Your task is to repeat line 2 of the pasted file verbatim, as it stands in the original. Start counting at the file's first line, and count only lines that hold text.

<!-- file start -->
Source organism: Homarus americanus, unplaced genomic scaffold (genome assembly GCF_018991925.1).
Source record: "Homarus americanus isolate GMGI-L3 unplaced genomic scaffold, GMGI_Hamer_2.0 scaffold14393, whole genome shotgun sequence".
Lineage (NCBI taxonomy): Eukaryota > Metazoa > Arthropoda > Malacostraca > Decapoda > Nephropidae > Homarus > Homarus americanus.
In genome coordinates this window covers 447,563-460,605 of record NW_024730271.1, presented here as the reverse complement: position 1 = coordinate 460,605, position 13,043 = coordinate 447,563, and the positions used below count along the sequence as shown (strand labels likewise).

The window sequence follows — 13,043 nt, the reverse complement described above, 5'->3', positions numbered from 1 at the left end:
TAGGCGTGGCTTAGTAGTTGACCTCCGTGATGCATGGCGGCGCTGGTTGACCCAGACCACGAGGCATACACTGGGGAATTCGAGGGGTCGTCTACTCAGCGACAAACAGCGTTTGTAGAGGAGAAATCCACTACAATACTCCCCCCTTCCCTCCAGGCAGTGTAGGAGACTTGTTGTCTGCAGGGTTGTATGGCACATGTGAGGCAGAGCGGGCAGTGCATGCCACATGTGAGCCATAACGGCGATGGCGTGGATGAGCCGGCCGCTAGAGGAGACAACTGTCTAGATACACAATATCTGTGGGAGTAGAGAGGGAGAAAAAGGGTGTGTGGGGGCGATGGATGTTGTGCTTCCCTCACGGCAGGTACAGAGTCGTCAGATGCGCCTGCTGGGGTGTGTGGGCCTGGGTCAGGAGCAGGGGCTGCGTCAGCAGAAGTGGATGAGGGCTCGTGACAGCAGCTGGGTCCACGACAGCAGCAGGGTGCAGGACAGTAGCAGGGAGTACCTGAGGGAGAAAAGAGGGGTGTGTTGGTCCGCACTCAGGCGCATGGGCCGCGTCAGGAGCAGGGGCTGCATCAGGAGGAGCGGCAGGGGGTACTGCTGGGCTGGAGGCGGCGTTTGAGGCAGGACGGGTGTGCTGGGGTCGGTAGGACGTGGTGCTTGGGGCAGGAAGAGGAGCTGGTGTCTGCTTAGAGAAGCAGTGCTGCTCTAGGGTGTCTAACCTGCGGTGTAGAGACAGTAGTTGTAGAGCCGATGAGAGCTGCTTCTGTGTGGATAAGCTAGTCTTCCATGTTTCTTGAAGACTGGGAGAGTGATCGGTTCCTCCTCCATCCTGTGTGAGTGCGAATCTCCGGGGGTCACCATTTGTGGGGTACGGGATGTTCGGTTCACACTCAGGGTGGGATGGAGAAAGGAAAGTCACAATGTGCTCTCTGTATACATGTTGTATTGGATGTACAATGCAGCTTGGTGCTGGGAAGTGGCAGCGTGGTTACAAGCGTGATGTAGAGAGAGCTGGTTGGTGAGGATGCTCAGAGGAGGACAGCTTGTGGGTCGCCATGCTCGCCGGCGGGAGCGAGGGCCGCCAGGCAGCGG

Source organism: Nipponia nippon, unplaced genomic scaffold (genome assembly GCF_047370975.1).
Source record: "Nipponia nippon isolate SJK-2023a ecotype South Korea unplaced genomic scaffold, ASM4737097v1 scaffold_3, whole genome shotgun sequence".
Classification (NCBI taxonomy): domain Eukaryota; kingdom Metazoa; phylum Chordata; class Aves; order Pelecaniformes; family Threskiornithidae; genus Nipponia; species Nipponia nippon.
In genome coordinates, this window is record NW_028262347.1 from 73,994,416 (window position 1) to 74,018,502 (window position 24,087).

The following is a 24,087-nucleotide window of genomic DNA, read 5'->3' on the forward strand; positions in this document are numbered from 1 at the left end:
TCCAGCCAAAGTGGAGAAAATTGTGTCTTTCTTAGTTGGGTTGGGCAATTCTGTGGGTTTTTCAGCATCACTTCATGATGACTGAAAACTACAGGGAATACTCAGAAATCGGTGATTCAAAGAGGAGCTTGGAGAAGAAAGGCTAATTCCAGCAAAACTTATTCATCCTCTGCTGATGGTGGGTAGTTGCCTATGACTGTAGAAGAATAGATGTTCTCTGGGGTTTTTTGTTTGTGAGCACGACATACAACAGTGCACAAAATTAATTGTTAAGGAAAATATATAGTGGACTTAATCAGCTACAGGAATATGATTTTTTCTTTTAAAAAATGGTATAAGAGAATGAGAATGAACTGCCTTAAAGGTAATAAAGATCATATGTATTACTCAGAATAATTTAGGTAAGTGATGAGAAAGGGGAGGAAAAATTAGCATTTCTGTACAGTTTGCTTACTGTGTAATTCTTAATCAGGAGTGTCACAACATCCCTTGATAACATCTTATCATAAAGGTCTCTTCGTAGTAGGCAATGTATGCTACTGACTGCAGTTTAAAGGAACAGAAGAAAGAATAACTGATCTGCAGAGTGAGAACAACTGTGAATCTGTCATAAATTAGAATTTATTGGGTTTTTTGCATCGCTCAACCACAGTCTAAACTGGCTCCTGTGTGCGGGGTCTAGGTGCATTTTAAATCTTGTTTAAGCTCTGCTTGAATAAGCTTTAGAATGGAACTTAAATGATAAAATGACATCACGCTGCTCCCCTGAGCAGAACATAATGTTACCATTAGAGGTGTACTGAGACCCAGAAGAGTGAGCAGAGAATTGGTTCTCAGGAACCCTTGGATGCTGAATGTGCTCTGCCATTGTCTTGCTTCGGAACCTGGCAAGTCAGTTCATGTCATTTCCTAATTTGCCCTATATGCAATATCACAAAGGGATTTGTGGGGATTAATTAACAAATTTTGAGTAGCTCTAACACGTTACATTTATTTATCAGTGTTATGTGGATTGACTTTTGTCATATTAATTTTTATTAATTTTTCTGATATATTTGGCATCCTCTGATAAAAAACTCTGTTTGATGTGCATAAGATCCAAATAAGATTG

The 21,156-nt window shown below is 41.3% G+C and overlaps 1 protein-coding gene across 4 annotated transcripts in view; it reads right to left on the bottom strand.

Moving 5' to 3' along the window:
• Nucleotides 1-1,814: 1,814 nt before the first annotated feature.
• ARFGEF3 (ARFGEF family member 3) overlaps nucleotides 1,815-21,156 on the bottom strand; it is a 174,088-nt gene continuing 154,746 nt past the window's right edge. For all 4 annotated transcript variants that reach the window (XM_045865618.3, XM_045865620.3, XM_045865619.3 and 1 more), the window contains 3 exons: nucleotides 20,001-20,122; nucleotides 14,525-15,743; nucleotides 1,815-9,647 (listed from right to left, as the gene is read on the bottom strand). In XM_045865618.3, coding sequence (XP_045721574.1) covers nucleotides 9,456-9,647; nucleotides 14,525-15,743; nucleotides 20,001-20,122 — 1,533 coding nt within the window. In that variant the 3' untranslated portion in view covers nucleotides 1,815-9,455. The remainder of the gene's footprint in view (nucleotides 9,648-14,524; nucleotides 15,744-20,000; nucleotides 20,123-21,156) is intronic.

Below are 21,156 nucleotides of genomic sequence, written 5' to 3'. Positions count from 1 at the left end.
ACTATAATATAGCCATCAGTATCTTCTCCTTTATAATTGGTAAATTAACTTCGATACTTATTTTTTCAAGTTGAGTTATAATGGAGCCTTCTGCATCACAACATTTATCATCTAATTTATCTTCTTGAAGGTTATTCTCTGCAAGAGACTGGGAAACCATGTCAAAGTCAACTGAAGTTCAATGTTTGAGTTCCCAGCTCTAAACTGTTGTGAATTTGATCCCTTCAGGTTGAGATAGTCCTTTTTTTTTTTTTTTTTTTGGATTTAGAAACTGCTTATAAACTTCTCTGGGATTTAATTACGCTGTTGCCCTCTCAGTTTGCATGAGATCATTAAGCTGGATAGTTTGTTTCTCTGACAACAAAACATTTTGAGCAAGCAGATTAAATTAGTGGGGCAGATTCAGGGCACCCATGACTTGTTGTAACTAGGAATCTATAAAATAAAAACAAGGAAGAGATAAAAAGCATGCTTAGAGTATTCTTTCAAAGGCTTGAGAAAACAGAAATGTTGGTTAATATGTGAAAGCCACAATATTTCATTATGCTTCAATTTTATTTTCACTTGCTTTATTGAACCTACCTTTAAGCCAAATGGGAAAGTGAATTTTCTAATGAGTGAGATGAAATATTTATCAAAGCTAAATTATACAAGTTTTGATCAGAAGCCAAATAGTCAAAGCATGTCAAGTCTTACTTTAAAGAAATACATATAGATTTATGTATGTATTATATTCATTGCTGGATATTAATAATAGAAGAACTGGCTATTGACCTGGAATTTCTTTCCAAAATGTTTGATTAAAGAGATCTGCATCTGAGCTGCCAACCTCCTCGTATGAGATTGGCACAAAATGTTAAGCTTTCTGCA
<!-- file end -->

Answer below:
Source record: "Homarus americanus isolate GMGI-L3 unplaced genomic scaffold, GMGI_Hamer_2.0 scaffold14393, whole genome shotgun sequence".